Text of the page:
Definitions

from The American Heritage® Dictionary of the English Language, 4th Edition

  • Kropotkin, Prince Pyotr Alekseyevich 1842-1921. Russian anarchist and political philosopher who maintained that cooperation, not competition, was the means to bettering the human condition. He greatly influenced anarchist movements throughout the world.

from WordNet 3.0 Copyright 2006 by Princeton University. All rights reserved.

  • n. Russian anarchist (1842-1921)

Etymologies

Sorry, no etymologies found.

Examples

  • I am afraid that Mr. Kropotkin is seriously misinformed.

    Matthew Yglesias » ADL Hits Petraeus

  • I'll agree as far as ANARCHAOS is an involving read...which betrays either a willful libel of what anarchism and human society generally are about, or at least Westlake playing fast and loose, mixing as he does what he chooses to misrepresent of anarchist philosophers such as Kropotkin aka "the Prince of Peace" and a major pacifist influence on Gandhi and MLK, conflating them with nihilists, and then having the supposed adherents to this mishmash behave in ways that the most beserk Ayn Randians would not.

    Don Westlake #2

  • The loud, boisterous talking, the daily repetition of the same hackneyed remarks, the anarchistic swashbuckling of the painter whom his comrades had dubbed Kropotkin — all of these were familiar stories to him.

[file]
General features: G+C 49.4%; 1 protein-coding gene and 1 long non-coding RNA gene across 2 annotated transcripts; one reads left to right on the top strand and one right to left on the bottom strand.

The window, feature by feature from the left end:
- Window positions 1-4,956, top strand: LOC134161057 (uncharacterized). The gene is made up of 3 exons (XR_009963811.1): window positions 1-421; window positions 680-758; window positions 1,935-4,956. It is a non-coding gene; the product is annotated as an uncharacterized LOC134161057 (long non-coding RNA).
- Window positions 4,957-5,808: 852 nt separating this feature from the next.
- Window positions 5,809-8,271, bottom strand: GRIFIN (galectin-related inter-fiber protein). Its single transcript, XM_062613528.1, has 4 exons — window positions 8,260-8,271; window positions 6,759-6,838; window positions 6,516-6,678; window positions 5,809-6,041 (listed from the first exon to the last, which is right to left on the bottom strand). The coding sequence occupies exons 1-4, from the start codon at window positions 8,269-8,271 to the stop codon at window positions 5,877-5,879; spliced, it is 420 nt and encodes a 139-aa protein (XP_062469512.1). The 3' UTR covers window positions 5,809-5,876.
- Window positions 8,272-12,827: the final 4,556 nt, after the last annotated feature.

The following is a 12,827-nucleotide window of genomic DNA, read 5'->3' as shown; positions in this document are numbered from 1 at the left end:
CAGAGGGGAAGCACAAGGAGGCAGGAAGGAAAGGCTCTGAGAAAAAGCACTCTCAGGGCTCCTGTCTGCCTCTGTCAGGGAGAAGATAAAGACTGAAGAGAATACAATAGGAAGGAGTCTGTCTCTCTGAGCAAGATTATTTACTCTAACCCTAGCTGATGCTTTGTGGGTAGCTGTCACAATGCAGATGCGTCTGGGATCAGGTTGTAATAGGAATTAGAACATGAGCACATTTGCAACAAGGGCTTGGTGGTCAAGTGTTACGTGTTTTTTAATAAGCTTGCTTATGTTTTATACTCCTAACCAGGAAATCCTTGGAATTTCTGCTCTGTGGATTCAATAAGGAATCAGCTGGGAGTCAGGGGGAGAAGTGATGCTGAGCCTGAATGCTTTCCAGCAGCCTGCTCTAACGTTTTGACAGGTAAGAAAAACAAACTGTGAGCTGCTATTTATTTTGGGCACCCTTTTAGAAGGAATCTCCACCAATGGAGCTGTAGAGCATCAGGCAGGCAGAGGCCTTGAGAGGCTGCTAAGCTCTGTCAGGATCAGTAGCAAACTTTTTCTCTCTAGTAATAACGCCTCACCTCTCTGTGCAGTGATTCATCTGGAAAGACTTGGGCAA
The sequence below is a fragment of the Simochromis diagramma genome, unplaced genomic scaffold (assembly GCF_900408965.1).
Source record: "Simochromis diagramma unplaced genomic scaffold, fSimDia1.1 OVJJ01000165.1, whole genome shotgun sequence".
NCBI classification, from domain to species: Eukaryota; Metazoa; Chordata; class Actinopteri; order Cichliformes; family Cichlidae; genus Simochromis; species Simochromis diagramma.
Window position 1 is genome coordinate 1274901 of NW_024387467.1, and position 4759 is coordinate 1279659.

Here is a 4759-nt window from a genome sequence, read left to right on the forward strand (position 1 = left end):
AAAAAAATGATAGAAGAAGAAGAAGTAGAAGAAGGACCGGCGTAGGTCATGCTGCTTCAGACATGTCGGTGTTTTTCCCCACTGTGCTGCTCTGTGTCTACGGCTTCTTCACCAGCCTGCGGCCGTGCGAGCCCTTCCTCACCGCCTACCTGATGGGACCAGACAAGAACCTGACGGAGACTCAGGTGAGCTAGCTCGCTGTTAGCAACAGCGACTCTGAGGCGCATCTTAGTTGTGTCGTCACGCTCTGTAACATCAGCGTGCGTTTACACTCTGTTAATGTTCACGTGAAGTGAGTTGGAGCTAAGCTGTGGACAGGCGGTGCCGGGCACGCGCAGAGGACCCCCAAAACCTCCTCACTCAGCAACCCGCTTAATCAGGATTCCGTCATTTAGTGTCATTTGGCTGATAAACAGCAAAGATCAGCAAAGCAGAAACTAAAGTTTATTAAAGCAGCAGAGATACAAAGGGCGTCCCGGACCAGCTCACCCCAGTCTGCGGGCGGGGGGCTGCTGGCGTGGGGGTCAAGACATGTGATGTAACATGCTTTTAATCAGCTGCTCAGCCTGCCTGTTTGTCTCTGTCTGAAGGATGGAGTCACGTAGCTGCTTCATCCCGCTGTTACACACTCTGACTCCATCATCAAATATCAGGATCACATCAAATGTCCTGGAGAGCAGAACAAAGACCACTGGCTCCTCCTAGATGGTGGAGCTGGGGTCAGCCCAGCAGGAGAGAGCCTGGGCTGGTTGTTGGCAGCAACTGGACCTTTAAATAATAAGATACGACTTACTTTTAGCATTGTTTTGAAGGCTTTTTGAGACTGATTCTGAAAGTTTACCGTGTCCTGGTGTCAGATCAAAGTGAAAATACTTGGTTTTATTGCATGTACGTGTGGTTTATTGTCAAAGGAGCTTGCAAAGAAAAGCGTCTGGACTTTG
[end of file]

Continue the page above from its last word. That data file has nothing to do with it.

Gänsemännchen. English

  • We need to look at alternatives such as Kropotkin's vision in The Conquest of Bread or even Proudhon's mutualism although that shares many of the problems of wages

    Greenpeace UK - Comments

  • It is noteworthy that some of the most prominent Russian exiles ” such as Kropotkin ” take the view that the Tzar himself is not allowed to know what occurs, and is very largely the victim of the bureaucracy that surrounds him.

    An Autobiography

  • Kropotkin, my last post above your directly answered Carbone.

    Matthew Yglesias » “Taking Money From One Place and Giving it To Another Place”

  • In stark contrast, I believe that our ability to cooperate goes hand in hand with succeeding in the struggle to survive, as surmised more than a century ago by Peter Kropotkin 1842–1921, the Russian prince and anarchist communist who believed that a society freed from the shackles of government would thrive on communal enterprise.

    SuperCooperators

  • In Mutual Aid 1902, Kropotkin wrote: Besides the law of Mutual Struggle there is in Nature the law of Mutual Aid, which, for the success of the struggle for life, and especially for the progressive evolution of the species, is far more important than the law of mutual contest.

    SuperCooperators

  • Re Kropotkin at 19: “Prepare for an angry, expletive-filled, and meandering Don Williams post in 3 … 2 … ..”

    Matthew Yglesias » The Yoo and Bybee Rulings

  • Re Kropotkin at 33: The Eagle Forum and their cohorts have churches to rely on to get out the vote, meet with politicians, write letters, etc.

    Matthew Yglesias » Clinging to Religion

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